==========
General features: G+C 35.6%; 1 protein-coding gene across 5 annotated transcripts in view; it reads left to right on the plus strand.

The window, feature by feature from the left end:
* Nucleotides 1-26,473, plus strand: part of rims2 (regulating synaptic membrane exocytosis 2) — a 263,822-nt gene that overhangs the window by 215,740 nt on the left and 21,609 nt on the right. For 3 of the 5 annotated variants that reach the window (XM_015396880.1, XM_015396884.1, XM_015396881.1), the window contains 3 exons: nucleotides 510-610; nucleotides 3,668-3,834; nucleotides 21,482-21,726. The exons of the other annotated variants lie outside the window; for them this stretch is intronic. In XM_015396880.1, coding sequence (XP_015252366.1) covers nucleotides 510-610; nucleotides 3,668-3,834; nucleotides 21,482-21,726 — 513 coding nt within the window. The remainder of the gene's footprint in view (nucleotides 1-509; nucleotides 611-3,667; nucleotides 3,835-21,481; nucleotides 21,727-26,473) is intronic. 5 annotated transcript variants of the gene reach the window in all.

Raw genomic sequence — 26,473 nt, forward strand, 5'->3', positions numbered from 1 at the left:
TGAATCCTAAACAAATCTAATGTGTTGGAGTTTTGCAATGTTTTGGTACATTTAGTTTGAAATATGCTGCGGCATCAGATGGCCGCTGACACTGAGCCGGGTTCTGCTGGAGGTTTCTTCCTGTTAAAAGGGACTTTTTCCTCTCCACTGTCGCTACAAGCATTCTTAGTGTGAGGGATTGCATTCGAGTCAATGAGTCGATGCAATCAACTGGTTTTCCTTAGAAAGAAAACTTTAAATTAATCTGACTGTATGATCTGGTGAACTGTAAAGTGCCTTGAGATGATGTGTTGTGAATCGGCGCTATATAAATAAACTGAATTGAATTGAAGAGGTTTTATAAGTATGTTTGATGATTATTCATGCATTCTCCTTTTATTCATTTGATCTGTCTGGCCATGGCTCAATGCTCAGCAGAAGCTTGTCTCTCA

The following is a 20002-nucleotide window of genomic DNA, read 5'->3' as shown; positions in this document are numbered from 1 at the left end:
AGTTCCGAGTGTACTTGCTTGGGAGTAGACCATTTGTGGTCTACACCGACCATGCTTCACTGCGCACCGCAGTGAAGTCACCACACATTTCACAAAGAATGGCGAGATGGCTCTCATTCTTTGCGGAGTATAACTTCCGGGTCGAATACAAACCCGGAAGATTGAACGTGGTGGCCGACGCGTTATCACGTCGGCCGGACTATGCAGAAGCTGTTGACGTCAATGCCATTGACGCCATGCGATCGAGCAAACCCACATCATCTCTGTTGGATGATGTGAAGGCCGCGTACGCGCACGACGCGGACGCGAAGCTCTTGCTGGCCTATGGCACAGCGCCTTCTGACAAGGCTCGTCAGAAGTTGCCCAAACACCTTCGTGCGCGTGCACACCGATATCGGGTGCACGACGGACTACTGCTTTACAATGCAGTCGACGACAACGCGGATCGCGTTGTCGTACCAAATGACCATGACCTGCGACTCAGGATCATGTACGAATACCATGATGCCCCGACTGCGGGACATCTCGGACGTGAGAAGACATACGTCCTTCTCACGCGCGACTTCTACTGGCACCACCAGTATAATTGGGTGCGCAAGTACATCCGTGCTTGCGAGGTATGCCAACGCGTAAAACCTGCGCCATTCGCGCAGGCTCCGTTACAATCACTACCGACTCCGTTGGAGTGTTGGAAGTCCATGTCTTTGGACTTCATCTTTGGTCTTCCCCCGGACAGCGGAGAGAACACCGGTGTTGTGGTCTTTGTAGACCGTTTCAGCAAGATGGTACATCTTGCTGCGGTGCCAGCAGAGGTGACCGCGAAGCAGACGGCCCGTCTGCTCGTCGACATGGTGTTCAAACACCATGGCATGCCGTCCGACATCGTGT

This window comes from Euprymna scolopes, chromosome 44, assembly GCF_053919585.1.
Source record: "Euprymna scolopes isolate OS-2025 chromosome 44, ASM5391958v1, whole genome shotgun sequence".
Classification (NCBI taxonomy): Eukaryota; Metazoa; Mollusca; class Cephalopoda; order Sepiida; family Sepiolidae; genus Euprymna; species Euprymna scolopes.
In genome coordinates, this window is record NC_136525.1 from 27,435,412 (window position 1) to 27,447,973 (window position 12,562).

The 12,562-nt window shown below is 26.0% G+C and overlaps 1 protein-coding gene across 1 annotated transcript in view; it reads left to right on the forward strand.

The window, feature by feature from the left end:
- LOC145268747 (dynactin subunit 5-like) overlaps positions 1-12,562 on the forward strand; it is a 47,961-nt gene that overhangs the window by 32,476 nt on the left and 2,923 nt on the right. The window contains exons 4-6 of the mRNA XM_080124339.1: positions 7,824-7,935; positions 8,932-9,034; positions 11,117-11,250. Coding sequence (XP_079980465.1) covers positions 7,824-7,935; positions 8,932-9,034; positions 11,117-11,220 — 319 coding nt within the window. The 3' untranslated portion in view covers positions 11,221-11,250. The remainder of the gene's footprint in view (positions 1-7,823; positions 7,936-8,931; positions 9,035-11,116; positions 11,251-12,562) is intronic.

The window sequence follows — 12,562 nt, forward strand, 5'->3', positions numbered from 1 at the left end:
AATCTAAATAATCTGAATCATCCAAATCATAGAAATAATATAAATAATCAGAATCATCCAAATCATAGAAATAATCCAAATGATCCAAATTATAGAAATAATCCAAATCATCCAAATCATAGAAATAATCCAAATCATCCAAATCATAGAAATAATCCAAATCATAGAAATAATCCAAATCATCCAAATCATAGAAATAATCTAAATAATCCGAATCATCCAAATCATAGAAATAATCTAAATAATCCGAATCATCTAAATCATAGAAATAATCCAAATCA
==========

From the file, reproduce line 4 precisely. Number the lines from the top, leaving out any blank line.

Raw genomic sequence — 26,473 nt, forward strand, 5'->3', positions numbered from 1 at the left: